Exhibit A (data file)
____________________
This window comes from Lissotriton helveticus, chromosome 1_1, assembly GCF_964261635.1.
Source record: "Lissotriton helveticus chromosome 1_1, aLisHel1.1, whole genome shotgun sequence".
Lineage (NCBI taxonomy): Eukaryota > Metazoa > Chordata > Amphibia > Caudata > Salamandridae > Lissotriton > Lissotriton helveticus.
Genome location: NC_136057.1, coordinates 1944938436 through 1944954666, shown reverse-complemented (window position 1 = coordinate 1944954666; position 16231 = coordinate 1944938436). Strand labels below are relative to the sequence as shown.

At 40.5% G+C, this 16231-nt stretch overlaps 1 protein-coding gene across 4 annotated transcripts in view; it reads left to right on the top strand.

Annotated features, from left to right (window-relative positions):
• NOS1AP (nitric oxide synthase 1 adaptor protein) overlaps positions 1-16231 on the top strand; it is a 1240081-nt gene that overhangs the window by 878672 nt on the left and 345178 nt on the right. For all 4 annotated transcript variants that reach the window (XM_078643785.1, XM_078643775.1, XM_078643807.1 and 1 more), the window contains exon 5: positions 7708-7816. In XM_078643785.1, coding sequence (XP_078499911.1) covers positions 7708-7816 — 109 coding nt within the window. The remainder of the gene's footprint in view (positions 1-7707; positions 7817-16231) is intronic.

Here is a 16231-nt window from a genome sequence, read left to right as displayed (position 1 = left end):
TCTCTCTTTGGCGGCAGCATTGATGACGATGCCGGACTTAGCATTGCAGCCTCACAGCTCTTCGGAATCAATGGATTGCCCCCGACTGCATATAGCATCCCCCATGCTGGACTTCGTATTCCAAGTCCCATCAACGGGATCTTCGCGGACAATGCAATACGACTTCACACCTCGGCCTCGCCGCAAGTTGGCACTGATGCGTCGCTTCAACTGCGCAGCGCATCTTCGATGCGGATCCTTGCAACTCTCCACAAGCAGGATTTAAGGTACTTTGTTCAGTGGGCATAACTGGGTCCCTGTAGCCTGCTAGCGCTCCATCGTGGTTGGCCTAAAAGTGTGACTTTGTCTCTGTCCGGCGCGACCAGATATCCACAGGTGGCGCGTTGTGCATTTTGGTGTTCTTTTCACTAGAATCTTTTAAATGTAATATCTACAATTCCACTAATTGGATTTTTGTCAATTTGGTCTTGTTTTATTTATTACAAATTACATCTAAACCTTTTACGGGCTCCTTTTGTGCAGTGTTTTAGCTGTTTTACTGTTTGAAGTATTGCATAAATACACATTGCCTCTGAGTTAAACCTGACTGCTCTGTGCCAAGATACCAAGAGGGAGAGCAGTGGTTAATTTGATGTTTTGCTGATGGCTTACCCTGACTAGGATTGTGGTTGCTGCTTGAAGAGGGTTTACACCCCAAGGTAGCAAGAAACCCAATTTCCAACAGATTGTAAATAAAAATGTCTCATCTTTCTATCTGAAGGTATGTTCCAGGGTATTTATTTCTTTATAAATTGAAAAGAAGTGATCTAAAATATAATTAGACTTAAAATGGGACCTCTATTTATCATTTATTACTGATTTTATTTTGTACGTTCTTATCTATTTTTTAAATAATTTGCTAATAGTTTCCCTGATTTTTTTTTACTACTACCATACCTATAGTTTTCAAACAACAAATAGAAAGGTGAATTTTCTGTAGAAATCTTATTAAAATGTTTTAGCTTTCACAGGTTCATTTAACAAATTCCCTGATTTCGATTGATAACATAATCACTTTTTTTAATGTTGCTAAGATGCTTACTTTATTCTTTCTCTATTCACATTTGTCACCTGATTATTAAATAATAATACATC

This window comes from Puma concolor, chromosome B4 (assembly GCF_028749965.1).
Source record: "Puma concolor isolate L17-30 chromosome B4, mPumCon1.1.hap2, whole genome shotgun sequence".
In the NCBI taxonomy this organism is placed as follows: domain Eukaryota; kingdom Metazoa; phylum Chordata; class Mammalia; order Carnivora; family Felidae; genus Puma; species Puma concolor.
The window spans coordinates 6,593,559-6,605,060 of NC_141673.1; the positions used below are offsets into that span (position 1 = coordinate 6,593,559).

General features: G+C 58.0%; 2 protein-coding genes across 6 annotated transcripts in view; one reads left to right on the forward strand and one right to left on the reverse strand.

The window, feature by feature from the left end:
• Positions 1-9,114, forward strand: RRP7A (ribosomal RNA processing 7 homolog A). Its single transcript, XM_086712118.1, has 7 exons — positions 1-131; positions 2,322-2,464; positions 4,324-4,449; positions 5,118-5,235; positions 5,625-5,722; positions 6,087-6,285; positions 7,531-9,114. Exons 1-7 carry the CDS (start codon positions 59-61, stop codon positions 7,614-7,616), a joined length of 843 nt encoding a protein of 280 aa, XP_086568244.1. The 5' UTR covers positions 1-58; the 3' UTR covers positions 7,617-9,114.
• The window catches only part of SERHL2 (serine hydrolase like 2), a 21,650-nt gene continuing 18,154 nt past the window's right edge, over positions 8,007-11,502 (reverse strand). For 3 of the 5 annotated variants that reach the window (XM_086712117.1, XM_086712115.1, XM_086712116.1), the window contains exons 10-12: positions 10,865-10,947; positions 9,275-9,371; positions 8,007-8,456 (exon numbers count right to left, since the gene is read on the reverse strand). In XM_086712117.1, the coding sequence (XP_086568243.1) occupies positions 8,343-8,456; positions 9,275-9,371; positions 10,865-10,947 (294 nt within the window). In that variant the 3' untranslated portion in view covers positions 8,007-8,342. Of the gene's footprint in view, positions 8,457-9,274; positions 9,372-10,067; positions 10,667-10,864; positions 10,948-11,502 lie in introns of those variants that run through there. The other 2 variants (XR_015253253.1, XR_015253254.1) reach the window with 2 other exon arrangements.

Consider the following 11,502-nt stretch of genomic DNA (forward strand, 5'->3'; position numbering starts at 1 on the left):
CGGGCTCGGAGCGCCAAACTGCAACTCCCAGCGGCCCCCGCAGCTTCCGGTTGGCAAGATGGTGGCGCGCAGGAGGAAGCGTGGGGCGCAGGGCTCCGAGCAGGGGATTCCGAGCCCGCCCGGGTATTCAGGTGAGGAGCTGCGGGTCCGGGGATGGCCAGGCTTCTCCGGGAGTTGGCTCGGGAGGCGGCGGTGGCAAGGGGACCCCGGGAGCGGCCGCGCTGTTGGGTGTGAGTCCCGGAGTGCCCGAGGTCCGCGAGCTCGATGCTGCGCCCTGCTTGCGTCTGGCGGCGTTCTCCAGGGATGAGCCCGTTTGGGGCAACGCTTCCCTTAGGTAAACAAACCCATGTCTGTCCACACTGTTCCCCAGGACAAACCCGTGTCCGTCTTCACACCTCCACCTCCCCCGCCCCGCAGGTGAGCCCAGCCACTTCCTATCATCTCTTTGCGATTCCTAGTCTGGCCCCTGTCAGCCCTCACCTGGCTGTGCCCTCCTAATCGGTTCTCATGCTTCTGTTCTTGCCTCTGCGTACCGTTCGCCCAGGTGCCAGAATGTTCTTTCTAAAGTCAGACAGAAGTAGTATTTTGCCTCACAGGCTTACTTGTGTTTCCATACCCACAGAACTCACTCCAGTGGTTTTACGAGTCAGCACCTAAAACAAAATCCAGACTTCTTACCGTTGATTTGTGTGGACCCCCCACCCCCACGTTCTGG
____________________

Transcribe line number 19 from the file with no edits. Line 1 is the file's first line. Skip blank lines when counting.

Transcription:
CGGGCTCGGAGCGCCAAACTGCAACTCCCAGCGGCCCCCGCAGCTTCCGGTTGGCAAGATGGTGGCGCGCAGGAGGAAGCGTGGGGCGCAGGGCTCCGAGCAGGGGATTCCGAGCCCGCCCGGGTATTCAGGTGAGGAGCTGCGGGTCCGGGGATGGCCAGGCTTCTCCGGGAGTTGGCTCGGGAGGCGGCGGTGGCAAGGGGACCCCGGGAGCGGCCGCGCTGTTGGGTGTGAGTCCCGGAGTGCCCGAGGTCCGCGAGCTCGATGCTGCGCCCTGCTTGCGTCTGGCGGCGTTCTCCAGGGATGAGCCCGTTTGGGGCAACGCTTCCCTTAGGTAAACAAACCCATGTCTGTCCACACTGTTCCCCAGGACAAACCCGTGTCCGTCTTCACACCTCCACCTCCCCCGCCCCGCAGGTGAGCCCAGCCACTTCCTATCATCTCTTTGCGATTCCTAGTCTGGCCCCTGTCAGCCCTCACCTGGCTGTGCCCTCCTAATCGGTTCTCATGCTTCTGTTCTTGCCTCTGCGTACCGTTCGCCCAGGTGCCAGAATGTTCTTTCTAAAGTCAGACAGAAGTAGTATTTTGCCTCACAGGCTTACTTGTGTTTCCATACCCACAGAACTCACTCCAGTGGTTTTACGAGTCAGCACCTAAAACAAAATCCAGACTTCTTACCGTTGATTTGTGTGGACCCCCCACCCCCACGTTCTGG